3. Skinny Legend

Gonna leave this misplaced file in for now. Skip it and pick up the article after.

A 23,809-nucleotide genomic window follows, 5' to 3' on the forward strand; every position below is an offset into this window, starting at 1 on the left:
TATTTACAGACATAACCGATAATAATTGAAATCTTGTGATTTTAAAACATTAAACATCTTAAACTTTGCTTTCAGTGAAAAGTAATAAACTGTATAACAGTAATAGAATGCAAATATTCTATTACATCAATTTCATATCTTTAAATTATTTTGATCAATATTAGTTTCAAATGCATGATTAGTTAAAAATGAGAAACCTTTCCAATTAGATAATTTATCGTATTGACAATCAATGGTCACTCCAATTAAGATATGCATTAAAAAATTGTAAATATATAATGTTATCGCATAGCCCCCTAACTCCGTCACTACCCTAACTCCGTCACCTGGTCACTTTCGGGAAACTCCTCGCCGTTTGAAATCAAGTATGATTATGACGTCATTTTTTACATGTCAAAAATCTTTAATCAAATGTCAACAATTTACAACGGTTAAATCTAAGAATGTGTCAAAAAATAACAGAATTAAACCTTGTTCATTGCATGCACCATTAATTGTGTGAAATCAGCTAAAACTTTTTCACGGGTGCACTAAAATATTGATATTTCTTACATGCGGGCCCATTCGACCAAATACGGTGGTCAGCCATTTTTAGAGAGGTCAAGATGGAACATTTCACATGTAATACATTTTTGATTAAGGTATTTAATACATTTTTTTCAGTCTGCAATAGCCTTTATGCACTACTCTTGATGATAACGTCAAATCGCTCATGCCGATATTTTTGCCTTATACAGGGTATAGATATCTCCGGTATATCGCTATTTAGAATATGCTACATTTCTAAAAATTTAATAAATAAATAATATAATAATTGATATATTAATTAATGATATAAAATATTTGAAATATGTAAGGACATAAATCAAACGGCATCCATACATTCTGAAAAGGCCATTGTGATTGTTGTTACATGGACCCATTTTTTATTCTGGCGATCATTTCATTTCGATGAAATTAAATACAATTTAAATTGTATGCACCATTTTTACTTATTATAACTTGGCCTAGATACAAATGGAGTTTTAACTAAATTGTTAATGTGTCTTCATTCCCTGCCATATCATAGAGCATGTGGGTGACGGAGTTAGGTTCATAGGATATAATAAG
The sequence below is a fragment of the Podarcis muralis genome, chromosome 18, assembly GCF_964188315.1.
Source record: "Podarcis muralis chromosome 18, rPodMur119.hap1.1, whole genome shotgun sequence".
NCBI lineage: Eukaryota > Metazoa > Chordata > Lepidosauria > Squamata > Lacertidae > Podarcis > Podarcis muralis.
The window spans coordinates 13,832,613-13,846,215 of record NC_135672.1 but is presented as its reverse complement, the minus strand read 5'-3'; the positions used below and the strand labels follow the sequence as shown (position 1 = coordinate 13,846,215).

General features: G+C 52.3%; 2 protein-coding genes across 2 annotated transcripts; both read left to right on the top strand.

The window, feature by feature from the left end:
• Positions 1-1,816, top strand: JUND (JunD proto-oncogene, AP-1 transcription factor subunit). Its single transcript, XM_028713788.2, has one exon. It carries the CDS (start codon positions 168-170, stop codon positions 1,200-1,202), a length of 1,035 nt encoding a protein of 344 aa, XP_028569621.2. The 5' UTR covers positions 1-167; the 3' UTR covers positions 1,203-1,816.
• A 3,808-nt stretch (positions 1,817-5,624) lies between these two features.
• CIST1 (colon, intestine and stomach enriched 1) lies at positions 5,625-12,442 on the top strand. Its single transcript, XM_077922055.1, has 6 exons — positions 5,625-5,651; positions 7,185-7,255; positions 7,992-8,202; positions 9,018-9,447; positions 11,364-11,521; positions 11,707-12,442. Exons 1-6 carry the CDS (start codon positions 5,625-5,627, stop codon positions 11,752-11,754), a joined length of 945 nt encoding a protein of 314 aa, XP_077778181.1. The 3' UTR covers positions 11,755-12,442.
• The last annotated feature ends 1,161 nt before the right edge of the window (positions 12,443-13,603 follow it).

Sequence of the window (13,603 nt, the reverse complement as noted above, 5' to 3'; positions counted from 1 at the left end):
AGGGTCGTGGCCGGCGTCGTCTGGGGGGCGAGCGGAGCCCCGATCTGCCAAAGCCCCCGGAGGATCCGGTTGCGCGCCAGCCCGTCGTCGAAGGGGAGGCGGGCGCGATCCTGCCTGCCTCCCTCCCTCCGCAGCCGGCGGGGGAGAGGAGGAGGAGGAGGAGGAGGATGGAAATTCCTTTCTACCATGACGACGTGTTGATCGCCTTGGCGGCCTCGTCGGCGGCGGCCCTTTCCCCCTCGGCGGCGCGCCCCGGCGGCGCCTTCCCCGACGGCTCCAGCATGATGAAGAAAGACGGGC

Interview: J Sutta Takes Centre Stage